The Strategist

The question isn't whether Barack Obama has been a good foreign policy President. It's whether he can be a great one

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Christopher Morris—VII for TIME

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Foreign policy is not a popularity contest, but it is historically significant that the Republican Party, which since the Nixon era has enjoyed a clear advantage on foreign policy issues, will enter the 2012 race without any such boost. That may be partly because of the failures of George W. Bush, but it is also because Obama has handled the terrain deftly. And he has done so with a team not of rivals but of heavyweights who could have been difficult to manage. Among the President's core foreign policy advisers for most of his first three years were two people he ran against in the 2008 primary campaign (Hillary Clinton and Joe Biden), a Defense chief inherited from his Republican predecessor (Robert Gates) and a general who is reported to have disagreed with him on Iraq and Afghanistan (David Petraeus). That they mostly agree on broad policy helps, but it is still a team that has worked well together, in some measure because of the understated but highly effective National Security Adviser, Thomas Donilon.

Columnist Walter Lippmann once wrote that "foreign policy consists in bringing into balance, with a comfortable surplus of power in reserve, the nation's commitments and the nation's power." From 2001, the U.S. went though a decade of massive foreign commitments and interventions, which proved enormously expensive in blood and treasure--and highly unpopular around the world. This overextension was followed by an economic crisis that drained American power. The result was a foreign policy that was insolvent. Obama came into office determined to pare down excess commitments, regain goodwill and refocus the U.S. on core missions to achieve a more stable and sustainable global position.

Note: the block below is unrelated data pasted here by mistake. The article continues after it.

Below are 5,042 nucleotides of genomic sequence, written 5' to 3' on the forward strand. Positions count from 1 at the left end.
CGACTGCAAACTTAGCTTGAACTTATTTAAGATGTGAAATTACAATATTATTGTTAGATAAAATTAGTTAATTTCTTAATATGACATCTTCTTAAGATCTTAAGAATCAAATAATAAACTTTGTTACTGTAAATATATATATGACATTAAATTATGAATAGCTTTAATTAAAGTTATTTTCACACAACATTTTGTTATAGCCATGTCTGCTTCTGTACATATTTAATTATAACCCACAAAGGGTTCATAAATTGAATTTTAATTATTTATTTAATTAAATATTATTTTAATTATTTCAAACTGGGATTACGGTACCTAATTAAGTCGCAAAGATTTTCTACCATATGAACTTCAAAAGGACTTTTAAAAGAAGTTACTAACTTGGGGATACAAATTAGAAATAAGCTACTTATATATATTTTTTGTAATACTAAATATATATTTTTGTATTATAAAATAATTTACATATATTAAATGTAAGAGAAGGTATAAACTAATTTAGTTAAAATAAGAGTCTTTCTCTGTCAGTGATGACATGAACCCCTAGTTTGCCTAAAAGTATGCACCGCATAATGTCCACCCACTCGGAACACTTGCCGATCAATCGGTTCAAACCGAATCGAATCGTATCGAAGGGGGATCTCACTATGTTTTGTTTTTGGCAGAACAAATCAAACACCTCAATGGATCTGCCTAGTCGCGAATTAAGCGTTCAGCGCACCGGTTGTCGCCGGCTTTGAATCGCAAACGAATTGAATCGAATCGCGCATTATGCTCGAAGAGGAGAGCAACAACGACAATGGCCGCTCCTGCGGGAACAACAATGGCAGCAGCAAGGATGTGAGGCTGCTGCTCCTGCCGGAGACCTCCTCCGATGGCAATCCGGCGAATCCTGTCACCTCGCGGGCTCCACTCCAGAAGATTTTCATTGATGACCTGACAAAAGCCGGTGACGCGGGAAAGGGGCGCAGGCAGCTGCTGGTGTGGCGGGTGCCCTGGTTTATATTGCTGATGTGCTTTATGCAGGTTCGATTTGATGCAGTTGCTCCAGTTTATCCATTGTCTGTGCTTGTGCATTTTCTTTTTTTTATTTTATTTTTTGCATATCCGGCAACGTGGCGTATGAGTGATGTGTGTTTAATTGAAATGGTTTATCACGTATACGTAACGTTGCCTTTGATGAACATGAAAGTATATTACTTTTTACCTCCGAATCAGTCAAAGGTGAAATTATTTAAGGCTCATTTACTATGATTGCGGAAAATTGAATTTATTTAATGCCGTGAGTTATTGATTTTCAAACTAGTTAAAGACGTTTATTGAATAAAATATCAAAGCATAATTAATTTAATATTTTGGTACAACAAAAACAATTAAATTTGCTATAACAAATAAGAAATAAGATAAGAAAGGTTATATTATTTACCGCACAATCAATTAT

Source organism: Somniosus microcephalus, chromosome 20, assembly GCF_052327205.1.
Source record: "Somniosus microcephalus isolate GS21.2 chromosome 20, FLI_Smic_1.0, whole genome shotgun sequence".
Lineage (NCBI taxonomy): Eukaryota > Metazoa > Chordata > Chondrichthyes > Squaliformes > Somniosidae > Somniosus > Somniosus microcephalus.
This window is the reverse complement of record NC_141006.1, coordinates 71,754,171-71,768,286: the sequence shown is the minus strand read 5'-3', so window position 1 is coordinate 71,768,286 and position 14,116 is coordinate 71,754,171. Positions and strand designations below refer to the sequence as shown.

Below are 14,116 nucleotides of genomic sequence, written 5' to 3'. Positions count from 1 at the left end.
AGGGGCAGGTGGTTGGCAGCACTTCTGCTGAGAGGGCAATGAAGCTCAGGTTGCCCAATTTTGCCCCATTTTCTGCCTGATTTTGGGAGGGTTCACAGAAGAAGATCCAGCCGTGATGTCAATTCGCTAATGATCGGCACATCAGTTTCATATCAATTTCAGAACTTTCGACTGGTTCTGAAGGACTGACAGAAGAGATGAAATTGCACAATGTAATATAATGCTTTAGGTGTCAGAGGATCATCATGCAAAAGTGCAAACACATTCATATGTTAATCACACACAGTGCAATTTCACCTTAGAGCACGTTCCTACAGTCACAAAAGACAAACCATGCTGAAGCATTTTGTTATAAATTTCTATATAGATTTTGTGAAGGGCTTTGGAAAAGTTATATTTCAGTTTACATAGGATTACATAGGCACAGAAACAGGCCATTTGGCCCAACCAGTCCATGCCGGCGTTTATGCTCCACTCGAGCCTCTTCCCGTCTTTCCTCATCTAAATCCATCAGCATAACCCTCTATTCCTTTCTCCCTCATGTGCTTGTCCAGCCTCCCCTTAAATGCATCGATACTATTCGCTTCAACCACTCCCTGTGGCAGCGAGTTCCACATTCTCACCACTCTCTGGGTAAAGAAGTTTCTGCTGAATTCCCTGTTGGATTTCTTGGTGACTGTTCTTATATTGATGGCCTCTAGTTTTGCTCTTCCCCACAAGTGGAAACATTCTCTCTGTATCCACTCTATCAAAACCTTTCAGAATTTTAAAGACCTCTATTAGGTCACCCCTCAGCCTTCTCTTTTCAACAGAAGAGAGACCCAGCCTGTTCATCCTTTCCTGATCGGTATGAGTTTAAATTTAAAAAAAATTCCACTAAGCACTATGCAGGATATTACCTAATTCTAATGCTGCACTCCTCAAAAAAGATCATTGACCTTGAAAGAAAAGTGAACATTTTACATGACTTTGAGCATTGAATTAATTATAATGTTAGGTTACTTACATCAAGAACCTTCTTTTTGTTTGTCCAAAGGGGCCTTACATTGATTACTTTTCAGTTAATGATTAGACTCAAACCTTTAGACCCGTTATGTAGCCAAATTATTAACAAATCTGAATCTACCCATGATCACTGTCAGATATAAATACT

Obama can take credit for having achieved much along these lines. But to leave a more lasting legacy than one of focus, effectiveness and good public diplomacy, he will need to build on his successes and conceive and implement a set of policies that promote a vision of a better world--more stable, more open and more free. Good foreign policy Presidents (like Dwight Eisenhower and George H.W. Bush) managed a complex set of challenges expertly, making few costly errors. Bad ones (like George W. Bush and Lyndon Johnson) made mistakes that cost America in lives, treasure and prestige. But great foreign policy Presidents (like Harry Truman) created enduring structures and relationships that produced lasting peace and prosperity. Obama has been a good foreign policy President; he has the opportunity to become a great one.

The Obama Doctrine

Candidates on the campaign trail usually say about foreign policy what seems politically advantageous, only to discover that they don't actually believe any of it once in office. George W. Bush's only foreign policy statements of note during his campaign were to criticize American arrogance and nation-building. Once he became President, however, as events presented themselves, he realized that he actually liked speaking about America as a nation chosen by God and history to lead the world. And he launched the most extensive nation-building project in U.S. history since Vietnam. Mitt Romney's statements on, say, the Taliban and Iran tell us nothing more than that he has found a place to outflank Obama.

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